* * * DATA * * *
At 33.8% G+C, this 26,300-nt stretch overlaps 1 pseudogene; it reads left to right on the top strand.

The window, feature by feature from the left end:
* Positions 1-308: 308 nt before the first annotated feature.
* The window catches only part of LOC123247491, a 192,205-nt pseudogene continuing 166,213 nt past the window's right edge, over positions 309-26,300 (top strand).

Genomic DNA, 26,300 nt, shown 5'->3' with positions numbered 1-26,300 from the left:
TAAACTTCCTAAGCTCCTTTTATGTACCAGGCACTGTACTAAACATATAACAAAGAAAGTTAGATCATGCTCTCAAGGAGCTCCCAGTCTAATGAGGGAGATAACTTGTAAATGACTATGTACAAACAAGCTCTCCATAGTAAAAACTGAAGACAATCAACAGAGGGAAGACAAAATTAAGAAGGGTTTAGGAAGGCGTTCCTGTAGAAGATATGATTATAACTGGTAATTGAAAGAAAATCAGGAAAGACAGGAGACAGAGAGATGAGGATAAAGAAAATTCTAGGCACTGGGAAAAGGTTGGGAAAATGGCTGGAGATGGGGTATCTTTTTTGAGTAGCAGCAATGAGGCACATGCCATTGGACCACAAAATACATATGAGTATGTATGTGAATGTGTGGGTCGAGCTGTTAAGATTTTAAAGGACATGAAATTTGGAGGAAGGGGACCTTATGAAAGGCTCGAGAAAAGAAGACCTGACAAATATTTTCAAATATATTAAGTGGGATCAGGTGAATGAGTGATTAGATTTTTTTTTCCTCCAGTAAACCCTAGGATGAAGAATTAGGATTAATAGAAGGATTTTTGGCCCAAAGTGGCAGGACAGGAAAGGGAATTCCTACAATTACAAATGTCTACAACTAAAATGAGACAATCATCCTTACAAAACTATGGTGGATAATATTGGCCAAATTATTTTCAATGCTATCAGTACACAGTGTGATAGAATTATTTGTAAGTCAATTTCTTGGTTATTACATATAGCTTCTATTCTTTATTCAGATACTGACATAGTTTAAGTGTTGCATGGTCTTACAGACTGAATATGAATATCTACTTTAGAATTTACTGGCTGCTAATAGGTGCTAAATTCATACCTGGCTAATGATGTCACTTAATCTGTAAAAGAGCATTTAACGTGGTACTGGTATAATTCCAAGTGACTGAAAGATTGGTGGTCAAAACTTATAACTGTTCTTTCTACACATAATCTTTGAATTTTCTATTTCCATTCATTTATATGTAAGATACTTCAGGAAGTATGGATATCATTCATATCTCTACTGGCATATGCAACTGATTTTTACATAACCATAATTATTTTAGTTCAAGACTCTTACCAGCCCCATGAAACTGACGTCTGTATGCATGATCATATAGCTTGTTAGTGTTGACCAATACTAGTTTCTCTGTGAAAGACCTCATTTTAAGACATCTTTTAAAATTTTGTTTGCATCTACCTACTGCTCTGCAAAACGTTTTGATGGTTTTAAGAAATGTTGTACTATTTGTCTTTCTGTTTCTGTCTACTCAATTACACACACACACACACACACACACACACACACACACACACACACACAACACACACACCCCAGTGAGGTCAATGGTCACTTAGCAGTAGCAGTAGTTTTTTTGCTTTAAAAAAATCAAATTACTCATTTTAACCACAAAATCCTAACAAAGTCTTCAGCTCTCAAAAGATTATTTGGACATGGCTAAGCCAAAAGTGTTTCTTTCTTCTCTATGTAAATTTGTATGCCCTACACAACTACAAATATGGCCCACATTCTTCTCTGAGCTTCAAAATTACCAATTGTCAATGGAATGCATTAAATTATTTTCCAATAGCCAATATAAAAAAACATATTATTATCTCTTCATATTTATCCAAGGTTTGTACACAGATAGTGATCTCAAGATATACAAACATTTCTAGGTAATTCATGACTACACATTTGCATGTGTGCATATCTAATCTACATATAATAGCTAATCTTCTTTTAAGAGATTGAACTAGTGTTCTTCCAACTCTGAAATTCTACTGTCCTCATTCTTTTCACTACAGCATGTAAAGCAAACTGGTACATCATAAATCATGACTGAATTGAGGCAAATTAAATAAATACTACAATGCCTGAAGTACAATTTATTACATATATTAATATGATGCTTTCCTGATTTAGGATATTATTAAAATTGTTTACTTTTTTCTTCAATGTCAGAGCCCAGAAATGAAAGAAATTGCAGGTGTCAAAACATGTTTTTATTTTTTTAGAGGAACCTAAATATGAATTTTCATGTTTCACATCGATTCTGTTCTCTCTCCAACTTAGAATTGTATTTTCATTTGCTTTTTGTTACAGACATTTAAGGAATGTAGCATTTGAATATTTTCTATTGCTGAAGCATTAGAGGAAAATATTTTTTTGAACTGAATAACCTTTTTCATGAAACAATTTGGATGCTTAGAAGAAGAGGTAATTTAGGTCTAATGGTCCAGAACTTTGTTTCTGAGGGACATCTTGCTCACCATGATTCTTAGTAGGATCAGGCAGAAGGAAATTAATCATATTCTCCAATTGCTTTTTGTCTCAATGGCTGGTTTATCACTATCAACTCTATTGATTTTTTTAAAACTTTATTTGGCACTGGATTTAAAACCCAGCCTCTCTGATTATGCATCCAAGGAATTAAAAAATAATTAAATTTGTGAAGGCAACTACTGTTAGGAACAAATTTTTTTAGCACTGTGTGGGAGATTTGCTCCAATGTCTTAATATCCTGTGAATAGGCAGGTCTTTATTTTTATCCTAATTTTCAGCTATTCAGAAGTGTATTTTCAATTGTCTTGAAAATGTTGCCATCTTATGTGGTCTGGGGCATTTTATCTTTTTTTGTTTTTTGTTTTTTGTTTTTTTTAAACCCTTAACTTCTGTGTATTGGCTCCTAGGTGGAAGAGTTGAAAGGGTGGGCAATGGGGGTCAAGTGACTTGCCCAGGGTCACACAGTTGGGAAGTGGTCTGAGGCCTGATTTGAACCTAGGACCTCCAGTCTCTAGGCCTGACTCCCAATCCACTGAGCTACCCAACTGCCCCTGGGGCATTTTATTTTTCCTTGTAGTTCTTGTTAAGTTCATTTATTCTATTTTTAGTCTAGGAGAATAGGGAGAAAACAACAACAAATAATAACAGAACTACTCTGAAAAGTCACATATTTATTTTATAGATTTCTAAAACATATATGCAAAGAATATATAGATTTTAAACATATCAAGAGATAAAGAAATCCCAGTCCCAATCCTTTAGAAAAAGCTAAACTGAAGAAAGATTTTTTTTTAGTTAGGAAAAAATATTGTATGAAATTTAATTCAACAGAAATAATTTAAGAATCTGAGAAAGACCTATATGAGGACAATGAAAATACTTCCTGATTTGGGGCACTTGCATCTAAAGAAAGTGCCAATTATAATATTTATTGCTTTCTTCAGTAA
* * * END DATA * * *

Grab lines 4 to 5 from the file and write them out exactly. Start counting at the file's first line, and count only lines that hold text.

* The window catches only part of LOC123247491, a 192,205-nt pseudogene continuing 166,213 nt past the window's right edge, over positions 309-26,300 (top strand).

Genomic DNA, 26,300 nt, shown 5'->3' with positions numbered 1-26,300 from the left: